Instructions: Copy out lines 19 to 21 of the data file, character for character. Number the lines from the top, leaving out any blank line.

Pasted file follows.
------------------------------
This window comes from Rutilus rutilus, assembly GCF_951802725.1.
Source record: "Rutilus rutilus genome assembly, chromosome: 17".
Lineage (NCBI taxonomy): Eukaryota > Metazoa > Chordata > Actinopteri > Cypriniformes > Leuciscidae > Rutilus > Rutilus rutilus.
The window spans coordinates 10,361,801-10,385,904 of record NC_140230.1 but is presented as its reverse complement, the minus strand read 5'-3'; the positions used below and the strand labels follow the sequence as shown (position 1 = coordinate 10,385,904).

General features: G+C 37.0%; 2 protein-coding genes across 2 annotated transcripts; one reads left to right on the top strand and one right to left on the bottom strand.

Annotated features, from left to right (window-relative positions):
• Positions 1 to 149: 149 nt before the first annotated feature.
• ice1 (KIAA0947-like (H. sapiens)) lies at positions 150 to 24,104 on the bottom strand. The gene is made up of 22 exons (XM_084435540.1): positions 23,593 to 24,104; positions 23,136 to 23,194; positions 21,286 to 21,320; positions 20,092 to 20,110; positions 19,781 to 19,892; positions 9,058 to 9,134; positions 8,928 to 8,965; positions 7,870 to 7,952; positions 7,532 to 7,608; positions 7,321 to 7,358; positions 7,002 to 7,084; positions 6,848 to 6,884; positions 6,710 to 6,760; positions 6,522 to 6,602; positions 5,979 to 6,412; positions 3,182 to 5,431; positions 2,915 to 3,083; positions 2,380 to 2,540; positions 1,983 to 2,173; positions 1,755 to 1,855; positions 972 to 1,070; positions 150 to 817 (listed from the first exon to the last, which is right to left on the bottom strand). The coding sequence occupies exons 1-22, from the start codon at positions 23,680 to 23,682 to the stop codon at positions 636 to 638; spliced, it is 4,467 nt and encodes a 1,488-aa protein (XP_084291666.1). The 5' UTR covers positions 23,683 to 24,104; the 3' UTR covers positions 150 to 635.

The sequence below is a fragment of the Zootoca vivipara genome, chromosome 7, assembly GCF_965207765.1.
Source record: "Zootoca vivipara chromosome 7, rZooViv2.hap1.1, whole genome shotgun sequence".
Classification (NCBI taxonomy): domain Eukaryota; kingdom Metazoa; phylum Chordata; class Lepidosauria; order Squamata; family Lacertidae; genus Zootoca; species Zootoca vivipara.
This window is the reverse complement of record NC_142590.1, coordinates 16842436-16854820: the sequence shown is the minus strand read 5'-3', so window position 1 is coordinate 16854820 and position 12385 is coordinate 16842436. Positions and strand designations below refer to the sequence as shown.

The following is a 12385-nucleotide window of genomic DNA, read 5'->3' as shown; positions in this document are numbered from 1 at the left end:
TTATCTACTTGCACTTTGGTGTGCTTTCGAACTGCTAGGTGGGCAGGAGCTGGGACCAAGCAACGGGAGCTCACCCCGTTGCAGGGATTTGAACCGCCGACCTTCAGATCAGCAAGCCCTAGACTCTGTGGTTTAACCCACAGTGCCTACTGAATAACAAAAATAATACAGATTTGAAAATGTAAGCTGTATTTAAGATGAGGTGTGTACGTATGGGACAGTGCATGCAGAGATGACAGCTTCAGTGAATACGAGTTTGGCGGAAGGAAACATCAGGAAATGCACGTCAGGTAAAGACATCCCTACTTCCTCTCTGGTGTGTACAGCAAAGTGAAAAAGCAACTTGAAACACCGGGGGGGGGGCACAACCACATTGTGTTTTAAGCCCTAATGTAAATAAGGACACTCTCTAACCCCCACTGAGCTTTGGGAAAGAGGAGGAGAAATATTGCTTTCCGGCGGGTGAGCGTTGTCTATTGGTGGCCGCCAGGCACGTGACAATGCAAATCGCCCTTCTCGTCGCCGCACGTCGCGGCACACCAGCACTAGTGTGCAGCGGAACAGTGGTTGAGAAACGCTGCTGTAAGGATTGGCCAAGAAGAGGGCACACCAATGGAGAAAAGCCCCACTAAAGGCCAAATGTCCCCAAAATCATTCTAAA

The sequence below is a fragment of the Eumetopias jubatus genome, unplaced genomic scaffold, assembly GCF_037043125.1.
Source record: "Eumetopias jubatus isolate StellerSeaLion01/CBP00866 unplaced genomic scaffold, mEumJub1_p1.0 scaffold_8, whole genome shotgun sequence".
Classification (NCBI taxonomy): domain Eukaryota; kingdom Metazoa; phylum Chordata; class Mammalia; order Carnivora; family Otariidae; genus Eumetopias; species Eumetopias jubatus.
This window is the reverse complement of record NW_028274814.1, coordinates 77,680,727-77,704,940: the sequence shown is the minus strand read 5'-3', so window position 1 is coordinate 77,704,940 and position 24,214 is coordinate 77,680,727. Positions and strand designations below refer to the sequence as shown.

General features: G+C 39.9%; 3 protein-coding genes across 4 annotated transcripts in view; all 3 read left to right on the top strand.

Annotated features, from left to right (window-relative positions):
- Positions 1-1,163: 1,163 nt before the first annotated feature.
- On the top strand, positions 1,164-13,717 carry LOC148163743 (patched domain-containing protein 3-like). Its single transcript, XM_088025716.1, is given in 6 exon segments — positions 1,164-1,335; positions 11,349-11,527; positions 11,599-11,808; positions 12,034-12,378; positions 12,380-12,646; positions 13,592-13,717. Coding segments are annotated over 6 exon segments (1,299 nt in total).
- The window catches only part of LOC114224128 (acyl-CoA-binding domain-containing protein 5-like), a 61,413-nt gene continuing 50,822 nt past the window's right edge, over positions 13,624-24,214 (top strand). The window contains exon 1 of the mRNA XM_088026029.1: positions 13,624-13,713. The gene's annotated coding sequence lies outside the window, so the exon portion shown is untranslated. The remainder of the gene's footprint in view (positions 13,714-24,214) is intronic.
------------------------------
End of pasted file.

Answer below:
General features: G+C 39.9%; 3 protein-coding genes across 4 annotated transcripts in view; all 3 read left to right on the top strand.

Annotated features, from left to right (window-relative positions):
- Positions 1-1,163: 1,163 nt before the first annotated feature.